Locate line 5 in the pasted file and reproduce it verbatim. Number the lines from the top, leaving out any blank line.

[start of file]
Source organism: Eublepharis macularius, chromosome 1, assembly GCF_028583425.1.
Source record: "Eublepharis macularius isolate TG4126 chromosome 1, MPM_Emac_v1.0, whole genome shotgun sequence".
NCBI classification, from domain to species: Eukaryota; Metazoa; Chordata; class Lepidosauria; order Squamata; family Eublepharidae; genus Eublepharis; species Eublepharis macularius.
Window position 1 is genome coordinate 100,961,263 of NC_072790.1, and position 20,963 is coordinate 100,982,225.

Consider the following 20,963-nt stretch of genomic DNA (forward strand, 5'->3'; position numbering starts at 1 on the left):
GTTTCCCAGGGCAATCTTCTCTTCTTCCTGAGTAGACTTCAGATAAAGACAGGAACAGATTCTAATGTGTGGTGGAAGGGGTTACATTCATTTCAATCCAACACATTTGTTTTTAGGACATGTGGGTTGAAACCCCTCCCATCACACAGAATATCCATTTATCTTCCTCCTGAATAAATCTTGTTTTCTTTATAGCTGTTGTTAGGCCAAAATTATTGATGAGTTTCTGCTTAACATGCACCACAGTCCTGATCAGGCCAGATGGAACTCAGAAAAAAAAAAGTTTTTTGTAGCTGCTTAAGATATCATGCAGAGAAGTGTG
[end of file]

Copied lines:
Consider the following 20,963-nt stretch of genomic DNA (forward strand, 5'->3'; position numbering starts at 1 on the left):